Sanitizer coming to public areas

Fears about the spread of swine flu have led to the purchase of hand sanitizer for hundreds of recreation centers around San Francisco and several swimming pools.

The cash-strapped Recreation and Park Department ordered more than 200 dispensers to be put near the entrances to its six clubhouses, 20 recreation centers and
several pools.

The distribution is part of a citywide plan with the Department of Public Health to make hygiene a bigger priority during the school year and because cases of confirmed swine flu (aka H1N1 virus) are still increasing.

“The Department of Public Health is coming up with an overall strategy and this is just our piece of it,” Rec and Park spokeswoman Lisa Seitz Gruwell said.

But some park advocates are not pleased with the effort.

Miriam Moss — who lives across the street from Glen Park, which has a recreation center and gymnasium — said she doesn’t understand what’s wrong with telling people to simply wash their hands.

“They’re supposed to have soap in bathrooms. I just think it’s the public’s responsibility to wash their hands,” Moss said. “I really don’t think it’s something that should be handed out.”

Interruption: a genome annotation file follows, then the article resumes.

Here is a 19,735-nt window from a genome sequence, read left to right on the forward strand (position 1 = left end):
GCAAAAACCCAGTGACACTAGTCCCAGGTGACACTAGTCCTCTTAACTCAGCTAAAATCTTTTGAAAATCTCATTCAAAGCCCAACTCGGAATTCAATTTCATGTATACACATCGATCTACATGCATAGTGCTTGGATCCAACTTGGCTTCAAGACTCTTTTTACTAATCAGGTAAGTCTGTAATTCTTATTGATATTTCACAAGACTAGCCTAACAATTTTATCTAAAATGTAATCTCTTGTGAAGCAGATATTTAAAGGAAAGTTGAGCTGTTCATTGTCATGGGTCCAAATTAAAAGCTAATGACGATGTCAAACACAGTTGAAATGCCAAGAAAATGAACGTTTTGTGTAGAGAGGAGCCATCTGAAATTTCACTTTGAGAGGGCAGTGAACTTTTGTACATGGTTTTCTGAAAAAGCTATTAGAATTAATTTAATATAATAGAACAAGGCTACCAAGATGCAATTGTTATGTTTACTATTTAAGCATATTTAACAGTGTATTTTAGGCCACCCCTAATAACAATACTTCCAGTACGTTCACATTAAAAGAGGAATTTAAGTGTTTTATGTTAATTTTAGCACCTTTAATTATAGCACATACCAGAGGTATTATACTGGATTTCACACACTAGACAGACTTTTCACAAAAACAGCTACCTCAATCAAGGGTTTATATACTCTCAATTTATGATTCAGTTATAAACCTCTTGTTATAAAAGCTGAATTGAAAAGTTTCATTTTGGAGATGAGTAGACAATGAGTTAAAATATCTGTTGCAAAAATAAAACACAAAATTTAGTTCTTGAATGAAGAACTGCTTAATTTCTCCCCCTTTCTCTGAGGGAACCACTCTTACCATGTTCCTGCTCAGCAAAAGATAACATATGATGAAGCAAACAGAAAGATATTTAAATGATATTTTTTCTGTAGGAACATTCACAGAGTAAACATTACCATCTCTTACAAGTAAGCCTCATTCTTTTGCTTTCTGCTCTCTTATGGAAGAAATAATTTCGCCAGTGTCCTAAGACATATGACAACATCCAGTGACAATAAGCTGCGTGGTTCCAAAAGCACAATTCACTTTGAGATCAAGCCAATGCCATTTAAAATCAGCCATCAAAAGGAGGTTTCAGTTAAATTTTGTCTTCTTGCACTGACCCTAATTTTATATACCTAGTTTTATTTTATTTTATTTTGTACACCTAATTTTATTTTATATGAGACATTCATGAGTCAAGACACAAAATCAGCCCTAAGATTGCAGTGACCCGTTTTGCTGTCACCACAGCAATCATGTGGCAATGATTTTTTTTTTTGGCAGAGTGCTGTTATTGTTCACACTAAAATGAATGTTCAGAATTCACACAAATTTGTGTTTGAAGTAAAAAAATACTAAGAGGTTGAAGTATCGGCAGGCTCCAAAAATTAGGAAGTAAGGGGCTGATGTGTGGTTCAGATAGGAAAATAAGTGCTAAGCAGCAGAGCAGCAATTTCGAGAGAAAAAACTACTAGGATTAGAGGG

Tips on how to avoid the flu

– Cover nose and mouth with tissue when coughing/sneezing
– Wash hands often with soap and water; if soap and water are unavailable, use alcohol-based sanitizer
– Avoid touching eyes, nose or mouth
– Avoid close contact with sick people
– If sick with flu-like symptoms, stay home at least 24 hours after fever is gone

In children, emergency warning signs that need urgent medical attention:
– Fast breathing or trouble breathing
– Bluish or gray skin color
– Not drinking enough fluids
– Severe or persistent vomiting
– Not waking up or not interacting
– Being so irritable that the child does not want to be held
– Flu-like symptoms improve, but return with fever and worse cough

In adults, emergency warning signs that need urgent medical attention:
– Difficulty breathing or shortness of breath
– Pain or pressure in the chest or abdomen
– Sudden dizziness or confusion
– Severe or persistent vomiting
– Flu-like symptoms improve, but return with fever and worse cough

People who are at a high risk:
– Pregnant women
– Those with pre-existing conditions like heart disease or diabetes
– Adults with HIV/AIDS

Source: U.S. Centers for Disease Control and Prevention

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